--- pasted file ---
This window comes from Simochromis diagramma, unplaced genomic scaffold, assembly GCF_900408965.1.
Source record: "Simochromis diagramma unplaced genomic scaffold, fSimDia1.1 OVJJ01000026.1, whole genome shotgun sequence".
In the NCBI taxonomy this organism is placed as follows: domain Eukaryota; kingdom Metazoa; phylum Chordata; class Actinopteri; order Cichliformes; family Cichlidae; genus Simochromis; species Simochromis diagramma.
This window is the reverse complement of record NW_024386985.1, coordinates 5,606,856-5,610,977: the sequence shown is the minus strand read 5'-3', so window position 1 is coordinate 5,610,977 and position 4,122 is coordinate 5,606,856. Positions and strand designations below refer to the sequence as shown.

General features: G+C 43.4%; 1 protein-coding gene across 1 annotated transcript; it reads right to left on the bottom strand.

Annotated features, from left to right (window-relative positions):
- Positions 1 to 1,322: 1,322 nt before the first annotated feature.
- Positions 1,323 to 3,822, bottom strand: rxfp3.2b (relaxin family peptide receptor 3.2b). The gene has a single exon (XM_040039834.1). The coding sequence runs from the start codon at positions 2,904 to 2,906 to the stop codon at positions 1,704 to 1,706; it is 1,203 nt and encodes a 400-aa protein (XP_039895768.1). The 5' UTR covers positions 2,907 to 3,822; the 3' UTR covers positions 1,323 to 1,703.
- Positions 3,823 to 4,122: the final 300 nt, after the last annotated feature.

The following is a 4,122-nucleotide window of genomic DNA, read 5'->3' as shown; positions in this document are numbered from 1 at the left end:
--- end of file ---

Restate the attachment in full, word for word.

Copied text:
This window comes from Simochromis diagramma, unplaced genomic scaffold, assembly GCF_900408965.1.
Source record: "Simochromis diagramma unplaced genomic scaffold, fSimDia1.1 OVJJ01000026.1, whole genome shotgun sequence".
In the NCBI taxonomy this organism is placed as follows: domain Eukaryota; kingdom Metazoa; phylum Chordata; class Actinopteri; order Cichliformes; family Cichlidae; genus Simochromis; species Simochromis diagramma.
This window is the reverse complement of record NW_024386985.1, coordinates 5,606,856-5,610,977: the sequence shown is the minus strand read 5'-3', so window position 1 is coordinate 5,610,977 and position 4,122 is coordinate 5,606,856. Positions and strand designations below refer to the sequence as shown.

General features: G+C 43.4%; 1 protein-coding gene across 1 annotated transcript; it reads right to left on the bottom strand.

Annotated features, from left to right (window-relative positions):
- Positions 1 to 1,322: 1,322 nt before the first annotated feature.
- Positions 1,323 to 3,822, bottom strand: rxfp3.2b (relaxin family peptide receptor 3.2b). The gene has a single exon (XM_040039834.1). The coding sequence runs from the start codon at positions 2,904 to 2,906 to the stop codon at positions 1,704 to 1,706; it is 1,203 nt and encodes a 400-aa protein (XP_039895768.1). The 5' UTR covers positions 2,907 to 3,822; the 3' UTR covers positions 1,323 to 1,703.
- Positions 3,823 to 4,122: the final 300 nt, after the last annotated feature.

The following is a 4,122-nucleotide window of genomic DNA, read 5'->3' as shown; positions in this document are numbered from 1 at the left end: